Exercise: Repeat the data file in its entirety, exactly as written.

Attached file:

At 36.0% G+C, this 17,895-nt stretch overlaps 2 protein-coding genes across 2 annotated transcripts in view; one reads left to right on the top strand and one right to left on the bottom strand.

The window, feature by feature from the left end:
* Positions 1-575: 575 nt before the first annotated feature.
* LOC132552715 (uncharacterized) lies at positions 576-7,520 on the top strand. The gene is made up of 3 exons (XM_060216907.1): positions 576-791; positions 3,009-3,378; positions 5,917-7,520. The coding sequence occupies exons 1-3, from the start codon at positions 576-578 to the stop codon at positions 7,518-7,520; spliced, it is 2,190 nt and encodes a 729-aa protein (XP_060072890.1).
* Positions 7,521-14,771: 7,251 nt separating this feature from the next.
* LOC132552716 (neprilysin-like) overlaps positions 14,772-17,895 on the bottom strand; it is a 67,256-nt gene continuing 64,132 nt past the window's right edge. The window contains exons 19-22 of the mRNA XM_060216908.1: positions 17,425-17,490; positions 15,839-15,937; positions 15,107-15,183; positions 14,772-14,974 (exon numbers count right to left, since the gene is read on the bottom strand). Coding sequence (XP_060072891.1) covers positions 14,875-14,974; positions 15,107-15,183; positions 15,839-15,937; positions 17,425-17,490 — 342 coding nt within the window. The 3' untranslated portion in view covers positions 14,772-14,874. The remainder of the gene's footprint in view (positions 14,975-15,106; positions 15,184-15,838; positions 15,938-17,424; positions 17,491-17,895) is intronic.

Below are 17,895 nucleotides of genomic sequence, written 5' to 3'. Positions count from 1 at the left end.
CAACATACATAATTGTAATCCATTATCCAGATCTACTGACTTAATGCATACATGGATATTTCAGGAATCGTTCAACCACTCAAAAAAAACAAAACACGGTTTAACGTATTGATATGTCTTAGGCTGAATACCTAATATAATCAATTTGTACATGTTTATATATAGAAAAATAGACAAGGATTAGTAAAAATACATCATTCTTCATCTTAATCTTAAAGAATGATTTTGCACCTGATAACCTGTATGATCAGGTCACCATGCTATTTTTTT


At 36.0% G+C, this 17,895-nt stretch overlaps 2 protein-coding genes across 2 annotated transcripts in view; one reads left to right on the top strand and one right to left on the bottom strand.

The window, feature by feature from the left end:
* Positions 1-575: 575 nt before the first annotated feature.
* LOC132552715 (uncharacterized) lies at positions 576-7,520 on the top strand. The gene is made up of 3 exons (XM_060216907.1): positions 576-791; positions 3,009-3,378; positions 5,917-7,520. The coding sequence occupies exons 1-3, from the start codon at positions 576-578 to the stop codon at positions 7,518-7,520; spliced, it is 2,190 nt and encodes a 729-aa protein (XP_060072890.1).
* Positions 7,521-14,771: 7,251 nt separating this feature from the next.
* LOC132552716 (neprilysin-like) overlaps positions 14,772-17,895 on the bottom strand; it is a 67,256-nt gene continuing 64,132 nt past the window's right edge. The window contains exons 19-22 of the mRNA XM_060216908.1: positions 17,425-17,490; positions 15,839-15,937; positions 15,107-15,183; positions 14,772-14,974 (exon numbers count right to left, since the gene is read on the bottom strand). Coding sequence (XP_060072891.1) covers positions 14,875-14,974; positions 15,107-15,183; positions 15,839-15,937; positions 17,425-17,490 — 342 coding nt within the window. The 3' untranslated portion in view covers positions 14,772-14,874. The remainder of the gene's footprint in view (positions 14,975-15,106; positions 15,184-15,838; positions 15,938-17,424; positions 17,491-17,895) is intronic.

Below are 17,895 nucleotides of genomic sequence, written 5' to 3'. Positions count from 1 at the left end.
CAACATACATAATTGTAATCCATTATCCAGATCTACTGACTTAATGCATACATGGATATTTCAGGAATCGTTCAACCACTCAAAAAAAACAAAACACGGTTTAACGTATTGATATGTCTTAGGCTGAATACCTAATATAATCAATTTGTACATGTTTATATATAGAAAAATAGACAAGGATTAGTAAAAATACATCATTCTTCATCTTAATCTTAAAGAATGATTTTGCACCTGATAACCTGTATGATCAGGTCACCATGCTATTTTTTT